Cupid: The Amorous Arrow
by JM Jeffries, paranormal (1999)
ImaJinn, $8.50, ISBN 1-893896-01-3

Cupid: The Bewildering Bequest
by JM Jeffries, paranormal (2000)
ImaJinn, $8.50, ISBN 1-893896-06-4

Authors Miriam Pace and Jacqueline Hamilton, writing as JM Jeffries, have a great idea. Cupid and his mom Venus are ordered to match an unlikely couple in Cupid: The Amorous Arrow as a punishment for bungling up their jobs once too often (well, Mick Jagger, Jerry Hall, and Liz Taylor and her many ex-hubbies can now stop blaming themselves, and let's not start with the Samson and Delilah fiasco). They succeed and like it so much that they perform the matchmaking thing again, this time against Jupiter's orders, in Cupid: The Bewildering Bequest.

Unfortunately, something has gone wrong somewhere, and the these books end up something there's not quite Farrelly Brothers farce or Albert Brooks sharp witty funny. They are more of the dumbed down Adam Sandler, Chris Farley or Norm McDonald type of humor. Two ways awkward, some ways funny, but all in all, just awkward.

Cupid: The Amorous Arrow has our intrepid bungler duo trying to match Amberlin O'Rourke, plumber, with Jeremy Barrett, old money whiz kid. Amberlin's aunt is carrying out a decades-old vendetta against the Barrett in her one-woman attempt to steal from the Barrett department store into bankruptcy. Jeremy catches Auntie Cecilia in action one day, but is bewildered when his grandfather only chuckles indulgently at Cecilia's antics.

What is going on?

Whatever it is, that old lady has to be stopped. Solution? Operation Match Aunt Cecilia with Grandpa Frederick. Amberlin's a somewhat reluctant conspirator, but have no fear. There's our dear Cupidano and Venusia (guess who, darlings) to make sure everyone's married by hook or by crook to their Mr and Miss Right by the end of the story.

Problem is, the authors seem not to know what to do with the potentially wonderful characters they have at their hands. Cupid and Venus are relegated into comic relief, while the four main characters have little personality whatsoever. Jeremy's a one-note Mr Perfect, Amberlin's Ms Insecure from page one to end, and the two old coots are extra comic relief materials.

I won't have any problems with that if the humor is well-done, of course. But the first half of the book just feels forced, exacerbated by the stilted writing that seems determined to wring every drop of potential laughter from me in every scene. Toilet bowls just don't get plugged up, they overflow and cause a flood.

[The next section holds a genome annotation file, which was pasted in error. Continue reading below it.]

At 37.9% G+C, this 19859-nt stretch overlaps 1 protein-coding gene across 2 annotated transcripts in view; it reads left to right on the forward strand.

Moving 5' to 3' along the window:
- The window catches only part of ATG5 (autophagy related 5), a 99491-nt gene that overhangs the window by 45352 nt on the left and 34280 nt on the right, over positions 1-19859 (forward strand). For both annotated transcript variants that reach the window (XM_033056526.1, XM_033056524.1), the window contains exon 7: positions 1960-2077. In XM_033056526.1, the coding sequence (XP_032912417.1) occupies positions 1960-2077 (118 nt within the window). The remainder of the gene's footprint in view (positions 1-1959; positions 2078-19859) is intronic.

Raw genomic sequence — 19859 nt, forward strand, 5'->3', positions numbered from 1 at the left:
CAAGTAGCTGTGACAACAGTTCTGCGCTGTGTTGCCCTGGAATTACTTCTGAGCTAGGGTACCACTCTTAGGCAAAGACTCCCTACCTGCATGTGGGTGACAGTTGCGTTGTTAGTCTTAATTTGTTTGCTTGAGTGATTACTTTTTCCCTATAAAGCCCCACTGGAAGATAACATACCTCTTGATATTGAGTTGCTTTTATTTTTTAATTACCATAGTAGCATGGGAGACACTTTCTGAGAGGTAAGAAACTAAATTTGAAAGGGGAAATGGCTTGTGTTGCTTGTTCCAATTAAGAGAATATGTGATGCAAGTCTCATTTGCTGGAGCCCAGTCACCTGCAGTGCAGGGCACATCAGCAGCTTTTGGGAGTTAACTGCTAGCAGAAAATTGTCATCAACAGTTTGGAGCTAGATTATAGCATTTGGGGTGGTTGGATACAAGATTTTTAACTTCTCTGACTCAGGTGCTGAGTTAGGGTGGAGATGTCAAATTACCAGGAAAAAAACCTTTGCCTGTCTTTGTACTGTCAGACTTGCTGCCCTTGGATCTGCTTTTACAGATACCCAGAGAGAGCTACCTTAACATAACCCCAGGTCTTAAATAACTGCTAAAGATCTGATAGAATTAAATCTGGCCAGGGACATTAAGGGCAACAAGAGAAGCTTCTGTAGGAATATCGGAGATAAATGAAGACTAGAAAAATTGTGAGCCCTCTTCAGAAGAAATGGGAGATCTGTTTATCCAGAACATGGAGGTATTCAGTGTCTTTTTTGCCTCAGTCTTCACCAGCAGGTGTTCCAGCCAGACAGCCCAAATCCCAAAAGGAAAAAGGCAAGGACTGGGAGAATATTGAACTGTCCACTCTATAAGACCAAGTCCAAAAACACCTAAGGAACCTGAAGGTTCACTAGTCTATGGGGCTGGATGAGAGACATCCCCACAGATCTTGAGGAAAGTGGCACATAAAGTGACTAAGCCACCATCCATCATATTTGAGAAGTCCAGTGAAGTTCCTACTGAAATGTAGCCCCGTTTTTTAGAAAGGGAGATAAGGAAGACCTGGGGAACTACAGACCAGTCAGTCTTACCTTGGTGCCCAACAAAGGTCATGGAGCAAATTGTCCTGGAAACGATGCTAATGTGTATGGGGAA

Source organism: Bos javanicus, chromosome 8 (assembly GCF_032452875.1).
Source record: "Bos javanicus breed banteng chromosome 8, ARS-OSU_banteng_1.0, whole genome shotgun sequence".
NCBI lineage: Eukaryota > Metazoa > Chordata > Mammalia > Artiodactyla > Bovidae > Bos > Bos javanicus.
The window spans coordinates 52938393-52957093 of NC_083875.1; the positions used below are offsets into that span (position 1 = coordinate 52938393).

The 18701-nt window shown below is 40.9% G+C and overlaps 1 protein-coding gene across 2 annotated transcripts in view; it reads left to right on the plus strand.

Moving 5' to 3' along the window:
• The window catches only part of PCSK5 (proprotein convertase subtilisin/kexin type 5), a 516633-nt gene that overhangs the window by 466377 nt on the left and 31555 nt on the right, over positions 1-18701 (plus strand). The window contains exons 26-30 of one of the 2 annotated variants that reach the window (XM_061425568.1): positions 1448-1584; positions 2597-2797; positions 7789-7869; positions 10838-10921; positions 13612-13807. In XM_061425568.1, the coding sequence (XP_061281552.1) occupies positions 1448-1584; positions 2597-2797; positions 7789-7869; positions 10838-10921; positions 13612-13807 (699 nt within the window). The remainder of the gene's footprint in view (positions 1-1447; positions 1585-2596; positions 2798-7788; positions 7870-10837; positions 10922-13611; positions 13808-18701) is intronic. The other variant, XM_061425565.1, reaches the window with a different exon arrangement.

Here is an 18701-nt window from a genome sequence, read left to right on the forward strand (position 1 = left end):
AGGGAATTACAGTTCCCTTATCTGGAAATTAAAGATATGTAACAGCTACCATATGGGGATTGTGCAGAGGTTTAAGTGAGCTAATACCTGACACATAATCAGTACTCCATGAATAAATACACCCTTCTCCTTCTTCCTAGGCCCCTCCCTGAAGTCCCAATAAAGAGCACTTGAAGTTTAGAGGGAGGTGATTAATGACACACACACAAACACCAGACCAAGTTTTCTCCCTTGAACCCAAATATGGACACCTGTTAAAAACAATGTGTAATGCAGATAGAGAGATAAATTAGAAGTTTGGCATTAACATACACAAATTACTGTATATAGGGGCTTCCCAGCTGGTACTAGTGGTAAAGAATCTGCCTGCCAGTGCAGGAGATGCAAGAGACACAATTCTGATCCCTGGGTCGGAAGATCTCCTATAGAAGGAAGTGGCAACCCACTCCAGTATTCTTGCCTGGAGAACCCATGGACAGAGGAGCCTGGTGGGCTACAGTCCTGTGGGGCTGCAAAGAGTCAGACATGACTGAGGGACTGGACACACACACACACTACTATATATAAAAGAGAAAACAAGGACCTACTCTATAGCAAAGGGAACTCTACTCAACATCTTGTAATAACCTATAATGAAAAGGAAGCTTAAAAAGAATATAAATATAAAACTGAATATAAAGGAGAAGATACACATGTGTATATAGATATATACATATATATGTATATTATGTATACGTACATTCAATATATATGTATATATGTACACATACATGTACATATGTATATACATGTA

The humor and style flows better in the later half - perhaps the authors are getting into the spirit of their story - but it's a bit too late to redeem the story from its awkward first half. And Amberlin is pretty irritating - what's all this insecurity, girl? You're a plumber, so what? It's not something to be ashamed of! There's little credible motivation as to why Amberlin would think Jeremy won't find her worthy of any affectionate hugsi, hence dragging their whole relationship into a What is this?!! affair.

The follow-up effort Cupid :The Bewildering Bequest is a much better effort. This time around, interior decorators/limo drivers Cupidano and Vena are out to pair Merrill Prescott, prissy prim lawyer from uptown, with Jason Stavros, cheerful construction dude from downtown. Trouble is, the goddess Fortuna, Venus' rival, wants Amberlin to end up with her favorite (she wants to prove to Jupiter that she can be a great Goddess of Love too). Jupiter wants Merrill to be his newest plaything.

Adding to the headache is Merill being forced to live with Jason in a posh fabulous mansion to be caretakers of a cat that is worth $75,000,000. There are cat-napping relatives afoot waiting to get their grubby hands on Rich Kittie (oh stand in line!). Can Merrill and Jason find time to make lovely, beautiful babies?

Well, unlike the first book, I want to know too. Jason and his ever-wonderful too-tight briefs are great fun. Sexy, charming, if tad too perfect, he can keep me reading anytime. Merrill isn't too bad too. Some extra depths in their characters won't hurt, but they're okay.

But the plot! The one-dimensional villains that would make even Wild E Coyote on his bad day cringe! It is bad enough the authors resort to some silly coincidences, but some of the things the bad guys do in Cupid: The Bewildering Bequest seems right out of Home Alone or Beethoven. Loud, silly, and juvenile. Add in some definitely adult love scenes and it's like The Bugs Bunny Show with sex. The whole effect is disconcerting.

Judging from Cupid: The Bewildering Bequest compared to Cupid: The Amorous Arrow, the authors are definitely improving. But they need to get the characterization and plots right first. Some more thought out character development as well as tighter plots would be nice. And when it comes to slapstick humor, it's better to go There's Something About Mary than Home Alone.

Cupid: The Amorous Arrow rates a 52 and Cupid: The Bewildering Bequest gets a 64.

My Favorite Pages

Cupid: The Amorous Arrow at

Cupid: The Amorous Arrow at Amazon UK

Cupid: The Bewildering Bequest at

Cupid: The Bewildering Bequest at Amazon UK

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